the Free Software Foundation, and is only available to XEmacs
under the GPL. Under that license, redistribution is only
possible under the GPL. The GNU Project uses the GPL as a matter
of principle. (XEmacs developers generally subscribe to a similar
principle, of course.) It is the same GPL, so sharing code is
However, copyright is governed by the <em>civil</em> code, not the
criminal code. This means that the government takes no interest
in violations of copyright as such. It only undertakes to provide
law courts where the copyright can be enforced. It is the
responsibility of the copyright holder to sue to prevent
violations and receive damages for past violations. The
government <em>cannot</em> act on the complaints of third parties.
The FSF has received legal advice that a copyright holder in a
jointly-authored work is in a weak position to enforce its
copyright unless all coauthors participate in the legal action.
Evidently the FSF would be considered a third party with respect
to non-assigned code, weakening its ability to defend the whole
work. (Author's note: You'd have to ask a lawyer why that might
be so. I am not an expert, but lawyers I have asked informally
agree that this theory is plausible, although it has not been
tested in court. It may also be more or less applicable in
jurisdictions other than the U.S.)
Based on this advice, RMS has concluded that incorporating
<em>some</em> code copyrighted by another entity into a work such
as Emacs puts the copyright of <em>all</em> of the work at risk of
being unenforceable in court in the case of a violation. He has
judged that this risk is unacceptably large. Therefore he insists
that the whole copyright of any software that included in the GNU
system be assigned to the FSF, with few exceptions.
<h3>What Is the Role of the FSF?</h3>
RMS believes that copyright in software itself is immoral.
Copyleft is a device to undermine the whole idea. He has little
empathy for people who wish to retain copyright---after all, he
has given up his own. This is the fundamental idea behind the FSF
(as opposed to the GNU Project, which actually develops software).
It is a holding company for all the software copyrights that
shouldn't even exist in the first place. According to the legal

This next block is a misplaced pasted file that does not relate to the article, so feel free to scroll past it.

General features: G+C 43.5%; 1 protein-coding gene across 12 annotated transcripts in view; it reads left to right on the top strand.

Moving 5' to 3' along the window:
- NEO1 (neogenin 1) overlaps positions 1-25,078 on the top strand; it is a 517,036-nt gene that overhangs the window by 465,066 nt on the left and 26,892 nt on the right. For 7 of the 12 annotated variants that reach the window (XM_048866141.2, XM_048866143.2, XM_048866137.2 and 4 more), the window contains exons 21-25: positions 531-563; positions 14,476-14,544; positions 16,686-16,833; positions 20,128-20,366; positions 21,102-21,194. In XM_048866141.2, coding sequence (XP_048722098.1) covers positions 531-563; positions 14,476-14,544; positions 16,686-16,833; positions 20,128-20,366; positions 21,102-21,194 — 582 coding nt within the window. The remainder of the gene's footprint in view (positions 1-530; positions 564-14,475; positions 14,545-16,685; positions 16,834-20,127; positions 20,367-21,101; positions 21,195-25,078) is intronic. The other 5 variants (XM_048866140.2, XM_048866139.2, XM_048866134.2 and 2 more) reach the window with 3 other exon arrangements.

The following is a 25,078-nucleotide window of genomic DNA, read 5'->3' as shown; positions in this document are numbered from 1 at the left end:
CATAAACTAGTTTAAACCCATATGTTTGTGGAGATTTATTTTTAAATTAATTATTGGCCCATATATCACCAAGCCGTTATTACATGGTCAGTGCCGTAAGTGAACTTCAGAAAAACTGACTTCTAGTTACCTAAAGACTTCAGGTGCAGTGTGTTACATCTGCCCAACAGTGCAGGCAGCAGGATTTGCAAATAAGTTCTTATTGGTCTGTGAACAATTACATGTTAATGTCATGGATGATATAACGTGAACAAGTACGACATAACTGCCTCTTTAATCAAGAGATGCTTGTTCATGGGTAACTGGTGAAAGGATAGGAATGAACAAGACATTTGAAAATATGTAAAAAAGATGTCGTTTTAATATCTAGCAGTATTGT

argument above, such a trust is necessary to defend the GPL. It is
the GPL that prevents proprietary firms from misappropriating the
software at the same time as it prevents the holding company (the
FSF) from being a monopoly.
<h2>Well, Isn't That Paranoid?</h2>
Many developers think so, but it seems that no one who holds a
different theory has retained a lawyer to check the precedents.
The FSF has done so, so its position must be considered most
Also, it is important to remember that RMS and the FSF are not (in
this context) acting as software developers. Rather, they
perceive themselves as guardians of a social movement. Their
responsibility is not to any one application or project, but to
the whole GNU system. For that reason as well, a conservative
approach can be justified.
<h3>Don't the XEmacs Developers Care?</h3>
Of course we do. But even if we haven't consulted a lawyer, we
have the right to judge the risks to our own product. Most of us
consider it low. Furthermore, many XEmacs developers take a
different approach to the free software movement itself, and so
will differ from GNU/FSF policy. The code <em>we</em> write will
remain free. What we are possibly losing is the ability to
<em>force others</em> to make their modifications free. This is
central to the GNU Project because it is a social movement. To
many developers as individuals, it is not so crucial.
This also shows why the "Viewpoints" are so different in style.
XEmacs developers consider their project from a technical point of
view, and prefer it for technical reasons. They see their
contributions to the free software movement as stemming from their
development and publication of code. Richard Stallman, and the FSF,
consider their primary role to be more politically and socially